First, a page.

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Is it loving to let go?

(5 Posts)
joystir59 Wed 01-Feb-17 17:36:04

My ex H will not let my adult son reach rock bottom. I have therefore distanced myself from him as he does not want to seek help and I refuse to be around him when he is under the influence (most of the time, then). I strongly feel that it would be loving to let him experience the consequences of his drinking rather than keep bailing him out. What do others think?

OP’s posts: |
Californiasoul Fri 10-Feb-17 22:34:16

I could never let go of any of my children if they had an addiction. I'm their mother. I will always be there for them and put their welfare first.

Wolfiefan Fri 10-Feb-17 22:36:13

You didn't cause it.
You can't control it.
You can't cure it.
If he decides to seek treatment then I would support him but you need to consider your own wellbeing. Do what is best for you. If that's not having contact for now then so be it.

cocochanel21 Fri 10-Feb-17 22:56:10

My dd had an addiction problem. I never gave up on her but there was plenty of times I wanted too. Some family member's told me the best thing to do was leave her to it.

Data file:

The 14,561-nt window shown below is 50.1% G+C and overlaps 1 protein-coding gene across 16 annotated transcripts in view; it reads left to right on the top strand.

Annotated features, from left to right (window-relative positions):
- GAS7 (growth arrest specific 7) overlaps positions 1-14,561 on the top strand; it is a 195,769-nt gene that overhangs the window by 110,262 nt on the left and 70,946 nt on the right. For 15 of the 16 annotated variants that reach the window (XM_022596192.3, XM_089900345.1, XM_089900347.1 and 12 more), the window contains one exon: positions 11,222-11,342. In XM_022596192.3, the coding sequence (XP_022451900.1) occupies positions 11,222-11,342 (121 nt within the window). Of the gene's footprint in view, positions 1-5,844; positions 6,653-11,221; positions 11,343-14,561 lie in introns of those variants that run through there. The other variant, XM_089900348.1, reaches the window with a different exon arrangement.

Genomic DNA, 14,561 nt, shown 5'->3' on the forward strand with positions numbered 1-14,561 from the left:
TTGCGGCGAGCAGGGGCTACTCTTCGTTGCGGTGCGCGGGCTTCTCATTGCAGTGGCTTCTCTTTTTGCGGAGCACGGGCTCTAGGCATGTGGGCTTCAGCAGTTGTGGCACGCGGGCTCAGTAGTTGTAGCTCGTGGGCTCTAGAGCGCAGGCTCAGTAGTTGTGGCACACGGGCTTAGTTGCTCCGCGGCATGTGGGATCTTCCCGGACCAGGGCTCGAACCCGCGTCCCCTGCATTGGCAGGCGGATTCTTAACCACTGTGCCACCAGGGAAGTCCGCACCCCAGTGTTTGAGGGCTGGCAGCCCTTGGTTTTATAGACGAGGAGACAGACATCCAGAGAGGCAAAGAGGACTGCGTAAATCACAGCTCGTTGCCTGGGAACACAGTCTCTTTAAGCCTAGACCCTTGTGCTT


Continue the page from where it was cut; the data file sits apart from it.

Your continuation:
As her mum I just couldn't bring myself to do that to her.

It was the worst time of my life but at the end of the day she was my child.
You need to do what you think is best for you. I really feel for you it's awful having to deal with thatflowers

junebirthdaygirl Fri 10-Feb-17 23:53:35

A lot of the addiction therapy is around letting them reach rock bottom possibly because families often enable them which stops them feeling the consequences of their actions.. I would be very clear about my love for them never changing but agree with your stance of not being around him under the influence. You cannot decide that for his Df. Make sure he knows your door is always open to a sober him. Don't loan him money but l would feed him providing he isn't drunk. It's heartbreaking for you and don't let anyone accuse you of not loving him. No one knows what they would do unless they were in a similar situation.

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